On this day in 1876, Alexander Graham Bell finally got his invention working: the telephone. It worked nothing like our phones today: the very first phones were sold in pairs, where each phone could call only that one other phone (you had to pick that other person carefully). Then came the “switchboard,” which let you call any other phone, but the “operator,” a phone company person in the middle of town, had to plug in wires to connect your call for you. Now we can call anyone anywhere on our own within seconds, and through the air. But that first phone, that first time talking to someone through a wire, must have looked like magic.
You’ve probably heard of biking to work, but biking at work is a whole other story. A recently invented work desk, called the WeBike, makes people work for their, well, work. As you sit at your desk, you pedal the bike, which generates the electricity to power your laptop, printers, phones, and other electronics. It seems like kids could use this thing even more than adults, to power all the batteries you need for your toys. And imagine if you had these bikes at school…could it do your homework for you?
Until pretty recently, when you wanted to find your way somewhere, you had to pull out a paper map, face it the right way, figure out where you were on the map, and then figure out how to get to your destination. Now we’ve taken all the fun out of it. With the digital maps on our smartphone and computer screens, you just type in your start and end points, and it draws the path you should take. Then geopositioning systems, or GPS, use satellites to find you and plop a blinking dot on the screen to show you exactly where you are. Now when taking a trip by car, thanks to GPS the days of crumpled maps are over. But as we’ll see here, when it comes to timing, sometimes the system doesn’t know everything.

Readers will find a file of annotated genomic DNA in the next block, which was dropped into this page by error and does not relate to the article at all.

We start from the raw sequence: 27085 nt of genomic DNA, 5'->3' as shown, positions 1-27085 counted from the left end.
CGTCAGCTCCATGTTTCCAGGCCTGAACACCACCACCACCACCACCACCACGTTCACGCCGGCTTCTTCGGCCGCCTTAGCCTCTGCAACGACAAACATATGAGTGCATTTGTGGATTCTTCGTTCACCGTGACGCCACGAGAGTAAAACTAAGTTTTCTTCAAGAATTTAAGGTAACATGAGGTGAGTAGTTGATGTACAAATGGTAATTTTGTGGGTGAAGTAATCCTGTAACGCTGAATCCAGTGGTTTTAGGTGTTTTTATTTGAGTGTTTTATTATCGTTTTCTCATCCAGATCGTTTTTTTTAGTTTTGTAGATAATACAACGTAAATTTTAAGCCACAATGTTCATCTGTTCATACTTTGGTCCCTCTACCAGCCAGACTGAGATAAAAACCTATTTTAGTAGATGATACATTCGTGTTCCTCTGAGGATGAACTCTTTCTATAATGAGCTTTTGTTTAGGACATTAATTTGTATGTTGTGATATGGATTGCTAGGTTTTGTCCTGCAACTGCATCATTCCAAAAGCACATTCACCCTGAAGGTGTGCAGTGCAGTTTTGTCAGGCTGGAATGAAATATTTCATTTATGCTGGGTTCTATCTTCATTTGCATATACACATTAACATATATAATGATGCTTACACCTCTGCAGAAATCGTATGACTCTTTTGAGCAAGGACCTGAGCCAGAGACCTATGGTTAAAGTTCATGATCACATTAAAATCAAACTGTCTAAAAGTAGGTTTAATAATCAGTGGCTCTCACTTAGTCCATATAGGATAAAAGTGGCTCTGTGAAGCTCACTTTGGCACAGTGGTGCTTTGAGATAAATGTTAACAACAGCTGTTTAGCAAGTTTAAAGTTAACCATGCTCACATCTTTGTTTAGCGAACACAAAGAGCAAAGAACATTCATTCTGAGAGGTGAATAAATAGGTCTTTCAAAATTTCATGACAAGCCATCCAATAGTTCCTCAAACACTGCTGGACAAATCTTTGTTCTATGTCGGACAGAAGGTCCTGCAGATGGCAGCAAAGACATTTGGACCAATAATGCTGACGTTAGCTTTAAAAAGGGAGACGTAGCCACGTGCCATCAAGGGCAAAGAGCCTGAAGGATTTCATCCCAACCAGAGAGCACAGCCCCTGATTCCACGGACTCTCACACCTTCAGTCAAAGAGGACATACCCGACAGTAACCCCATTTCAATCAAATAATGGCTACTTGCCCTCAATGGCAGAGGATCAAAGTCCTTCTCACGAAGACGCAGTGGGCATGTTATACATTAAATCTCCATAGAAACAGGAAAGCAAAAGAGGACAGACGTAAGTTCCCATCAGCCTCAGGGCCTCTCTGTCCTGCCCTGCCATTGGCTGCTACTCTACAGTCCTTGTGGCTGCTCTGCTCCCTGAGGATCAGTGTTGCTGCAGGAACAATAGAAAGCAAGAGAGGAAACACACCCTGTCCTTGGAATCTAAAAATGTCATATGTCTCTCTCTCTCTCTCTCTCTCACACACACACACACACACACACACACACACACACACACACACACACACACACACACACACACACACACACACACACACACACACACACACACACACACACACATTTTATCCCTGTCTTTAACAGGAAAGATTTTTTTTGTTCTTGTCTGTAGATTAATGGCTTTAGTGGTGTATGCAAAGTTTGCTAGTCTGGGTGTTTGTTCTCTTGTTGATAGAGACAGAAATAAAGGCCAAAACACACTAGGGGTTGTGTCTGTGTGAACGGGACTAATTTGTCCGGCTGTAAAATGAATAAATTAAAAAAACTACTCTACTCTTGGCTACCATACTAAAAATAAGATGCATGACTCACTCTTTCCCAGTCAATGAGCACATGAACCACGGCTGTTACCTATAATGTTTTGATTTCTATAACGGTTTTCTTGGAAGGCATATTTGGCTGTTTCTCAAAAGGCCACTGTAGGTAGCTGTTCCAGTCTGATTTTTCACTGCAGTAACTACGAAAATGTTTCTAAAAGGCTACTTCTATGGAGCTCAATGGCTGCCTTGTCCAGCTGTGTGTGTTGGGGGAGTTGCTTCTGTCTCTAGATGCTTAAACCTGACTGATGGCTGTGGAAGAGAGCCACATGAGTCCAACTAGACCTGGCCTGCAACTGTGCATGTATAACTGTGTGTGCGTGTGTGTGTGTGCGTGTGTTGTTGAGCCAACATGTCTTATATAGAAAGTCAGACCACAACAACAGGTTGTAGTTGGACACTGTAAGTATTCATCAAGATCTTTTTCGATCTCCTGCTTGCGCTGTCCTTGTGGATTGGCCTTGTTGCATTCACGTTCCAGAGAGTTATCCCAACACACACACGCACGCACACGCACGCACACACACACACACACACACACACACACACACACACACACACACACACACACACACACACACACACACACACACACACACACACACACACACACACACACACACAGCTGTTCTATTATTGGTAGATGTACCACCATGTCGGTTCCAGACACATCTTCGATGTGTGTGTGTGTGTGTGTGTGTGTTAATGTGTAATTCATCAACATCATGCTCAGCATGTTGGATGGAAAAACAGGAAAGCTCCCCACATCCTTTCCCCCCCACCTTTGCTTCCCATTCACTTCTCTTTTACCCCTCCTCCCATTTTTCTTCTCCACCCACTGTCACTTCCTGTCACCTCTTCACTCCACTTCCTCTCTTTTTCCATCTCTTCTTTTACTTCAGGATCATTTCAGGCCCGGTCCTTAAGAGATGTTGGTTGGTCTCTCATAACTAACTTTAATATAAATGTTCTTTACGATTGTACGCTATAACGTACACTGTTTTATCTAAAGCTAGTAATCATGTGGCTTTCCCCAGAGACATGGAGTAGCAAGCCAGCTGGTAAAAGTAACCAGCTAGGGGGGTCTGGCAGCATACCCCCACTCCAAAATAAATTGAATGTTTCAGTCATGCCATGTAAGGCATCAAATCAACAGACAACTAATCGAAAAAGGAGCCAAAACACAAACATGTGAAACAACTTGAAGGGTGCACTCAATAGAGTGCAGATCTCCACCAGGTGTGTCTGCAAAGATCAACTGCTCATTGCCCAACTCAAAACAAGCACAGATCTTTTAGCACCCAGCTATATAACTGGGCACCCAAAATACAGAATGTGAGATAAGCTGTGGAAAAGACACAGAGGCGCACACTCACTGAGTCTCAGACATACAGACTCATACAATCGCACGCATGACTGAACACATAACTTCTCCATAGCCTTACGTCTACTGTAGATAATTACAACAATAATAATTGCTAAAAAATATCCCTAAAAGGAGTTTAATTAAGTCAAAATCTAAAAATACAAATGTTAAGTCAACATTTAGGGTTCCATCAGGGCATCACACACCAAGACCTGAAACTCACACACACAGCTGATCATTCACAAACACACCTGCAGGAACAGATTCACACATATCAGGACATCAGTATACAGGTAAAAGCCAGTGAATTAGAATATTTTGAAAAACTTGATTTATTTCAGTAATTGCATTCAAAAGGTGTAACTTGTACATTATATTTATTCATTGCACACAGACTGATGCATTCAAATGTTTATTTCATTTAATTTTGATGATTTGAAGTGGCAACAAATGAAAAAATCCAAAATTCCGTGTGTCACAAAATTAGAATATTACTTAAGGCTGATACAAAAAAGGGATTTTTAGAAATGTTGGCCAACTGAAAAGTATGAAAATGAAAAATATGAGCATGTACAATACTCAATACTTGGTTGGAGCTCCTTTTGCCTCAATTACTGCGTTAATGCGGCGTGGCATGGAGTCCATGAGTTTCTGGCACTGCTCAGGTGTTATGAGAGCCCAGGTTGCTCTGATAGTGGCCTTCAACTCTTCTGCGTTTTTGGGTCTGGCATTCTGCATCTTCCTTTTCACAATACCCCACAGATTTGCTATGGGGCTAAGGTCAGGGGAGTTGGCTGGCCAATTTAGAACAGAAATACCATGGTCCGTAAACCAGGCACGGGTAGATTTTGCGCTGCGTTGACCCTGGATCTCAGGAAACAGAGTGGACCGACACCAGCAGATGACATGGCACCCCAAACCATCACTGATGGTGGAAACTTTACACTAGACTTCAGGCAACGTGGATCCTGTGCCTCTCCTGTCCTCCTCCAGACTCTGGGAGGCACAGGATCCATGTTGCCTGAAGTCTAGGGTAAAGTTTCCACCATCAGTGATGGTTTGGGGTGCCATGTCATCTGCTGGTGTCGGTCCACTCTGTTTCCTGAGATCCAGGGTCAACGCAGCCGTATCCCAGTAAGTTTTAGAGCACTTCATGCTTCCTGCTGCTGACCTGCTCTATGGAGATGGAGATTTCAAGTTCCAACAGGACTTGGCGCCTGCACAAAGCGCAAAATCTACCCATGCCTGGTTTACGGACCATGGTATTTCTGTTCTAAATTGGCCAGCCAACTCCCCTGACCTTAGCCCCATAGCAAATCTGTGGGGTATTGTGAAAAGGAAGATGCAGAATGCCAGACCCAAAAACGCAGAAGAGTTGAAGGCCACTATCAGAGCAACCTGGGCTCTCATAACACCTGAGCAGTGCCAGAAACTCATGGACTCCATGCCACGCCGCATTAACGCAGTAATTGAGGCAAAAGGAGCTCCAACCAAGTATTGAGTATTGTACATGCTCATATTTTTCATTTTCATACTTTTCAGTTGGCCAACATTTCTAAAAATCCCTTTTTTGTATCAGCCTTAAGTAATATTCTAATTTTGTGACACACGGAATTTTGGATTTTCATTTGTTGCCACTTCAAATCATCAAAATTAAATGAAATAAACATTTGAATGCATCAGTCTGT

One of the most popular and widespread toys ever invented is the Rubik’s Cube. The mission is so simple: just turn the rows and columns to swap around the pieces and get all six faces to be solid colors. And yet that turns out to be one of the hardest challenges out there – maybe because a 3x3x3 cube has over 43 quintillion possible line-ups of the pieces. Ever since the cube was invented in 1974, over 350 million of these puzzles have been sold; the Cube has inspired people to set all kinds of records, spawning speed cubers, one-handed cubers, and the real geniuses who study the cube, blindfold themselves and solve it from memory. To get a taste of the excitement, let’s look at the math behind cracking the code.
First, a really fun announcement: Bedtime Math is throwing a giant Pajama Party at the new Museum of Mathematics in New York! If you live in the NYC area or will be visiting, on Saturday Feb. 2 kids from ages 3-8 can come to MoMath in their PJs and play home-baked Bedtime Math games. You all get first dibs before this gets announced publicly, so click here to get the details and register!
And as long as we’re talking about math, it’s a great time to ponder the number 2013, our very cool new year. It’s the first year in a long time where all four digits are different – more on that below. Also, because the number 13 is prime – meaning it’s divisible only by itself and 1, and can’t be split into equal-sized groups – 2013 looks kind of yucky and prime also, but it actually isn’t. While the number 13 is considered unlucky by a lot of people, we’re thinking 2013 is going to be a good year.